The notion of organizational ill health is easily understood and needs no explanation. As long ago as 1962, Warren Bennis identifiedthree dimensions of it: (i) adaptability, (ii) coherence of identity, and (iii) the ability to perceive the world correctly. The point here is thatorganizational learning can provide a necessary and valuable contribution to organizational health by advancing the shared values, clarityof purpose, institutionalized leadership, technical capability, open and honest channels of communications, and ability to deal constructivelywith conflict. All are qualities that employees expect from their work nowadays.
Organizational performance comprises the actual outputs or results of an organization as measured against its intentions. It is commonlyexamined in terms of relevance, effectiveness, efficiency, and sustainability. The forces that drive these are organizational context,organizational knowledge, inter- and intra-organizational relationships, and the external environment.
Mike Pedler, John Burgoyne, and Tom Boydell. 1996.
The Learning Company. A Strategy for Sustainable Development 
. London: McGraw-Hill.Pedler et al. argue that a learning company is an organization that facilitates the learning of all its members and consciously transforms itselfand its context.
Individual learning is not covered in these
Knowledge Solutions
, even if it is the starting point of the learning organization and somethingthat a learning organization should certainly encourage. Employees who are willing and able to learn new things are very important to anadapting organization. Without them, there will be no new products or services. There will be no growth. Specifically, learning organizationsneed skilled, enthusiastic, entrepreneurial, results-oriented, and improvement-minded individuals. To describe how individuals learn, DavidKolb has framed a well-known experiential learning model: (i) doing, (ii) reflecting, (iii) connecting, and (iv) testing. Learning cycles can beginat any stage, depending on individual learning styles, but typically originate from doing. Reflective practitioners can choose to strengthentheir ability at each stage to become all-round learners. Nevertheless, a learning organization is more than a collection of individuals whoare learning—individual learning is a necessary but not a sufficient condition for organizational learning.
Personal Mastery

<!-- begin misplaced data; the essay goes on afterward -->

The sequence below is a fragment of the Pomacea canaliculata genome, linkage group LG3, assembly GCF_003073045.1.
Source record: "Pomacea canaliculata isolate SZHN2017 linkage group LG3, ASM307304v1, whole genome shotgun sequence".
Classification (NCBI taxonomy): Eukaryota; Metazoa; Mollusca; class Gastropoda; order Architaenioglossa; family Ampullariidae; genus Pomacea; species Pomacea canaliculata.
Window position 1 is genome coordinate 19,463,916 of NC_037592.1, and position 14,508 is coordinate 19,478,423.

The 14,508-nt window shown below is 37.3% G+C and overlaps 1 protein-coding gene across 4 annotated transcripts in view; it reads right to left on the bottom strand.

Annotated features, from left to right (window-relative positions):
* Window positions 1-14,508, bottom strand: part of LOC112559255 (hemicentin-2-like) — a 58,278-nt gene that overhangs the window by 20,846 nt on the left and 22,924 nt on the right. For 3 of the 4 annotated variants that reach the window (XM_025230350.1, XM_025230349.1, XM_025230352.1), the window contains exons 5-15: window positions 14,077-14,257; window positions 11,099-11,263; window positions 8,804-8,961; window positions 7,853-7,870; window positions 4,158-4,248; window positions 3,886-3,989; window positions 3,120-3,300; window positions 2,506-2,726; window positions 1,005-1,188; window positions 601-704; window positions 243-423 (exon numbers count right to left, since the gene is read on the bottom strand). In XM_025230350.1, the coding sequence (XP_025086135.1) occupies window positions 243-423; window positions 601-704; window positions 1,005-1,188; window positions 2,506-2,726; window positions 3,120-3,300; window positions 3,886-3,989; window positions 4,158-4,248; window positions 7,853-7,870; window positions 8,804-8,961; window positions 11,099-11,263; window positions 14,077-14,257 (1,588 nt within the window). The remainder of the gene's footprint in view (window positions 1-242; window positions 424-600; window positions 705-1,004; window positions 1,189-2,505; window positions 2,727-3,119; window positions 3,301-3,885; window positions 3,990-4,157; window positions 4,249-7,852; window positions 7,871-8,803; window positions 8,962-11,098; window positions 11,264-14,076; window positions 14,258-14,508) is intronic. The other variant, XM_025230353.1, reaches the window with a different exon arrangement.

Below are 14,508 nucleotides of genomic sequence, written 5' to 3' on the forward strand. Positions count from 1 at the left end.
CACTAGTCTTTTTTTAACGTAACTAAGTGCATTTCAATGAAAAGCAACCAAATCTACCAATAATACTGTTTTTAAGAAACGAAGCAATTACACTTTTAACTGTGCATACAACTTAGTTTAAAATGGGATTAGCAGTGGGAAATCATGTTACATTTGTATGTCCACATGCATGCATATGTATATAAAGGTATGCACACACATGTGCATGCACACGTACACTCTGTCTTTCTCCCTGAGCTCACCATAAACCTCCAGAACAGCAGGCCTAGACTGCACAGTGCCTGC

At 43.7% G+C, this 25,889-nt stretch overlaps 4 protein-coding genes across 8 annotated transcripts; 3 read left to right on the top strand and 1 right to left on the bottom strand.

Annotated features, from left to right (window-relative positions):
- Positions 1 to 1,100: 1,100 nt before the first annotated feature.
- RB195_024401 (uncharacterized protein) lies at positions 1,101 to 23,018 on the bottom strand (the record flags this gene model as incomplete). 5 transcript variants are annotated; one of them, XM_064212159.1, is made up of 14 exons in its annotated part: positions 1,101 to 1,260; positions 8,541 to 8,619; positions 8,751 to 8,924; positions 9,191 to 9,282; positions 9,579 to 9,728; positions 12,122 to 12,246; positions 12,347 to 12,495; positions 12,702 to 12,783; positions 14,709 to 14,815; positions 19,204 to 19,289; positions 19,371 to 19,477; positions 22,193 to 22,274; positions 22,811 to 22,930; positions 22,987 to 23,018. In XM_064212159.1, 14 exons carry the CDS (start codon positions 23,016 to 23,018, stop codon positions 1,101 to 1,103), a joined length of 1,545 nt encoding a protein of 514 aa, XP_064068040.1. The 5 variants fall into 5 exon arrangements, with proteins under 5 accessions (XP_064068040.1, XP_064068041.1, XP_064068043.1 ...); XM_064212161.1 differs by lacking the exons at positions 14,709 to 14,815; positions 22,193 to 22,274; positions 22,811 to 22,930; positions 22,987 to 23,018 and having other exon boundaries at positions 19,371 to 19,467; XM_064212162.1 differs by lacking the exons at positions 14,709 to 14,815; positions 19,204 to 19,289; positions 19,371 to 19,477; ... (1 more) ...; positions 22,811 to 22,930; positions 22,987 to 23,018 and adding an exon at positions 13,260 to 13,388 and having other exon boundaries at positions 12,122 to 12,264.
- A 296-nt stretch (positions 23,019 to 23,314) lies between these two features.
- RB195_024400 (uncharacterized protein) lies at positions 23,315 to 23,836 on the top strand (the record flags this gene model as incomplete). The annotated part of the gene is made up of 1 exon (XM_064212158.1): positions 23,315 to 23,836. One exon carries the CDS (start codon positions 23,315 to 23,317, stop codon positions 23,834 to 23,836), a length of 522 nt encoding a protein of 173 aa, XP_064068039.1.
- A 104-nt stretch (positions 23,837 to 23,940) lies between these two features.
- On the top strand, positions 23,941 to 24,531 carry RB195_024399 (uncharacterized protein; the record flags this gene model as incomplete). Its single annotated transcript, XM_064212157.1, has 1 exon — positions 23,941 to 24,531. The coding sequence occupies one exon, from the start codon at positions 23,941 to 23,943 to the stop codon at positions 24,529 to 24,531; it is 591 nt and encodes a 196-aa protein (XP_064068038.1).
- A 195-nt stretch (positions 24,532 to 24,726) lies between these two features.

Shared VisionUnderstandingComplexity
Systems ThinkingReflective Conversation
Mental Models
Team Learning
Source: Adapted from Peter Senge. 1994.
The Fifth Discipline
. New York: Currency Doubleday.
Figure 1: Core Learning Capabilities of Organizations
The most useful piece of learning for the usesof life is to unlearn what is untrue.
A Primer on Organizational Learning
Box 1: Characteristics of a Learning Organization
People feel they're doing something that matters—to them personally and to the larger world.
Every individual in the organization is somehow stretching, growing, or enhancing his or her capacity to create.
People are more intelligent together than they are apart. If you want something really creative done, you ask a team to do it— instead of sending one person off to do it on his or her own.
The organization continually becomes more aware of its underlying knowledge base—particularly the store of tacit,unarticulated knowledge in the hearts and minds of employees.
Visions of the direction of the enterprise emerge from all levels. The responsibility of top management is to manage the processwhereby new, emerging visions become shared visions.
Employees are invited to learn what is going on at every level of the organization, so they can understand how their actions
inuence others.People feel free to inquire about each other's (and their own) assumptions and biases. There are few, if any, sacred cows or 
“undiscussable” subjects.
People treat each other as colleagues. Mutual respect and trust are evident in the way they talk to each other and work together,no matter what their position may be.
People feel free to try experiments, take risks, and openly assess the results. No one is censured for making a mistake.
Source: Adapted from Peter Senge, Art Kleiner, Charlotte Roberts, Richard Ross, and Bryan Smith. 1994.
The Fifth Discipline Fieldbook:Strategies and Tools for Building a Learning Organization
. New York: Currency Doubleday.
To produce a widerange of solutions toorganizational issuesFor clientrelationsTo clarify vision, purpose, values, andorganizational behavior To reduce the likelihoodof repeated mistakesTo balance thedemands of stakeholdersTo understand risks anddiversity more deeplyTo reconcile the pressures of long-term effectiveness andshort-term efficiencyTo expand the horizonsof who we are and what wecan becomeFor innovationFor independence and libertyTo increase abilityto manage changeTo engage in communityFor awareness of the criticalnature of interdependenceTo avoid declineFor superior organizational performance andcompetitive advantageFor an energized,committed workforce
Figure 2: Why Create a Learning Organization?
Source: Author.